World War 3: Trump Calls Entire U.S. Senate, All 100 Senators, To White House For Briefing On North Korea

President Donald Trump has reportedly summoned the entire U.S. Senate to the White House on Wednesday for a rare briefing on the situation in North Korea. The briefing will center on the Trump administration's planned response to North Korea's nuclear program and Kim Jung Un's threats to launch attacks on the U.S. and its Asian allies.

According to Reuters, the Trump administration sent a notice to Capitol Hill, summoning all 100 U.S. Senators to the White House for a meeting on Wednesday where they will be briefed by Secretary of State Rex Tillerson and Secretary of Defense James Mattis on the situation in the Korean Peninsula. Other top administration officials who will brief the senators at the meeting include Director of National Intelligence Dan Coats and Chairman of the Joint Chiefs of Staff Joseph Dunford, according to Reuters.

The briefing, which was originally scheduled to take place in the Senate, is intended to bring the senators up to date on the administration's planned response to North Korea's nuclear program, which the U.S. views as a threat to its national security.

Congressional staffers will not be allowed at the briefing, which will take place at 3 p.m. EDT (1900 GMT). During the meeting, the lawmakers will be allowed to air their views and ask questions about the matter.

There are also plans for a similar briefing for members of the House of Representatives.

Observers have pointed out that the decision by the Trump administration to summon the entire 100-member Senate to the White House for a briefing is unusual. Top administration officials usually go to Capitol Hill to brief Congress on foreign policy matters and national security issues.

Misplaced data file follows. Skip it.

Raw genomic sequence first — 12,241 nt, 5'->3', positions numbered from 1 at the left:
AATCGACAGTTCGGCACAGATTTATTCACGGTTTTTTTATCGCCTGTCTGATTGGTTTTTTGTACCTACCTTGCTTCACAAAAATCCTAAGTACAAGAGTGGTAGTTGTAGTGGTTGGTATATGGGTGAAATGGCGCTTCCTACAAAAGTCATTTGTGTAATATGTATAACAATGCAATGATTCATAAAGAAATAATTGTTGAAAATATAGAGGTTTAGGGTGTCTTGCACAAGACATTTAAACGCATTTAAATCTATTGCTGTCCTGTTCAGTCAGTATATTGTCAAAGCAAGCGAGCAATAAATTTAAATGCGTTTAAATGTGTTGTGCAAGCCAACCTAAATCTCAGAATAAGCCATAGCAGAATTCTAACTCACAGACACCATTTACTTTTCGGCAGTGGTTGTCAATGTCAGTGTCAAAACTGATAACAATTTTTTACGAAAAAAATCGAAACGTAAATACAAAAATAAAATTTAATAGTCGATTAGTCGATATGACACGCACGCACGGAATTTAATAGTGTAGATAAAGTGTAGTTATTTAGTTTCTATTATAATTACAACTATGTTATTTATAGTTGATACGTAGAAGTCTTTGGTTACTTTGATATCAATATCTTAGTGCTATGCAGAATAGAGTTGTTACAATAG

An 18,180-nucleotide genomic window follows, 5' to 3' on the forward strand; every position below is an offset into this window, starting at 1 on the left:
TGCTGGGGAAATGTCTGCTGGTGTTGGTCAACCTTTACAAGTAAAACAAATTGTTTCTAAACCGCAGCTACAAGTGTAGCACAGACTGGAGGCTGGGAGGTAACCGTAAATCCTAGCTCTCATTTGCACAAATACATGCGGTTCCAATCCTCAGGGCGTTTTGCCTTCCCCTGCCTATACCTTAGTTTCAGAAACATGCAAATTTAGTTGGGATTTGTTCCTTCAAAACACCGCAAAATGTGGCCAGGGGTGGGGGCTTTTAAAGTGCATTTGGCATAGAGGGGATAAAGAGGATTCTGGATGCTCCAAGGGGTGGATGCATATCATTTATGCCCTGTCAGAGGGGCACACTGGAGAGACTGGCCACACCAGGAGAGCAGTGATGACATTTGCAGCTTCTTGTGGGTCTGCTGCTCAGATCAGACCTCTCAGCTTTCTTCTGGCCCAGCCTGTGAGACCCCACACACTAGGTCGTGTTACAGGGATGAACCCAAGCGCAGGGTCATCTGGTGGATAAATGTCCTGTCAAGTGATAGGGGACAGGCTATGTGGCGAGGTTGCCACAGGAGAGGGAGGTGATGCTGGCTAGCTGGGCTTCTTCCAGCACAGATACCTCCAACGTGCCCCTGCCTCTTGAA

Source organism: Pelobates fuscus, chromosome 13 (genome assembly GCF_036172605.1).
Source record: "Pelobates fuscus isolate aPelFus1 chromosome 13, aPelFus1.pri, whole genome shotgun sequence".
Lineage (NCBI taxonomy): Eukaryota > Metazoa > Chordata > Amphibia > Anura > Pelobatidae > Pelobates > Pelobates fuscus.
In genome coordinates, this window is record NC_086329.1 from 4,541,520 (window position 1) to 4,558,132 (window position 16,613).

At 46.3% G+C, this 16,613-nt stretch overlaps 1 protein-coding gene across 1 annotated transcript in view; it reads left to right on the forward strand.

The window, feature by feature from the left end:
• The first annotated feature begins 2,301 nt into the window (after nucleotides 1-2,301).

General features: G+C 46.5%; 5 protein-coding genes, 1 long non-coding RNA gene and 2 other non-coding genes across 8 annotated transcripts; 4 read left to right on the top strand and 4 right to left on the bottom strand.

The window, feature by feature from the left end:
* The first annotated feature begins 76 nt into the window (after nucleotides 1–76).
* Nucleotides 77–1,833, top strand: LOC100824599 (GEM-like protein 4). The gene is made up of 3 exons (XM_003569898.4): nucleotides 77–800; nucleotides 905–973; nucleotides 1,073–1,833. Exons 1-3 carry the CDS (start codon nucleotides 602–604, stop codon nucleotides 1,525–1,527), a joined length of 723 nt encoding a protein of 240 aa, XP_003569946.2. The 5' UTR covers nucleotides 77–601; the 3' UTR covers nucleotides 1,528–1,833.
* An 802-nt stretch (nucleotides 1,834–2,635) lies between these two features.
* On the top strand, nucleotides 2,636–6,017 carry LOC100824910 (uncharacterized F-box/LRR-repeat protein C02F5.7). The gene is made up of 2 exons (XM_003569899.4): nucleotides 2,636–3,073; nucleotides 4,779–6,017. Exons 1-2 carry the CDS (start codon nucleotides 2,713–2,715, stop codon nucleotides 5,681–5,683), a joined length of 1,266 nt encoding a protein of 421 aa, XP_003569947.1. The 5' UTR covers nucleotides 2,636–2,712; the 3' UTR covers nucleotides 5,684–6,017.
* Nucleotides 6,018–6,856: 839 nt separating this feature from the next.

News of the meeting sparked online speculation that the Trump administration could be considering a plan to launching an attack on North Korea and start World War 3.

The latest development comes after Nikki Haley, U.S. ambassador to the U.N., spoke on TV on Monday about the Trump administration's "red lines" in the face-off with North Korea. She warned that while the U.S. was not seeking a confrontation with Kim Jong-Un's regime, it would be forced to strike if he "gives us reason to do something."

She said the U.S. would likely strike if North Korea acquires an intercontinental ballistic missile (ICBM) or attacks a military base, the Telegraph reported.

"If you see him attack a military base, if you see some sort of intercontinental ballistic missile, then obviously we're going to [strike]."
Haley's comments came soon after the Chinese President Xi Jinping expressed concern that the tense situation in the Korean Peninsula could escalate into a conflict. He said he hoped that "all parties would exercise restraint and avoid doing things that would aggravate tensions on the peninsula."

Xi Jinping urged President Trump, in particular, to exercise restraint in his handling of the tense situation in the peninsula. Xi Jinping also urged Washington to "maintain close contacts" with Beijing as way of managing the tensions.

The Chinese leader spoke soon after the U.S. said it was sending a strike group led by the aircraft carrier U.S. Carl Vinson to the Sea of Japan amid rising tensions over fears that Kim Jong-Un was planning to conduct a nuclear test.

It is feared that North Korea may conduct another nuclear test during the 85th anniversary of the Korean People's Army on Tuesday. China has expressed fears that President Donald Trump could decide unilaterally to launch an attack against North Korea to thwart Kim Jong-Un's nuclear ambition. Russia also expressed similar fears and called on Trump to exercise restraint.

President Trump had threatened on Twitter that the U.S. would act unilaterally to stop North Korea's nuclear program if China failed to act.

U.S. officials are concerned about North Korea's nuclear and missile tests, and threats to attack the United States and its Asian allies. During a phone conversation with President Xi Jiping, President Trump said that Kim Jong-Un's "continued belligerence" was destabilizing the region.

It is uncertain how far the Chinese are willing to go to help the U.S. block North Korea's nuclear program. China is Kim Jong-Un's most important diplomatic and trading partner. China banned coal imports from North Korea in February as part of sanctions against Pyongyang over its nuclear program. It has been suggested on Chinese media that Beijing could also halt crude oil exports to its neighbor to force it to capitulate.

[Featured Image by Andrew Harnik/AP Images]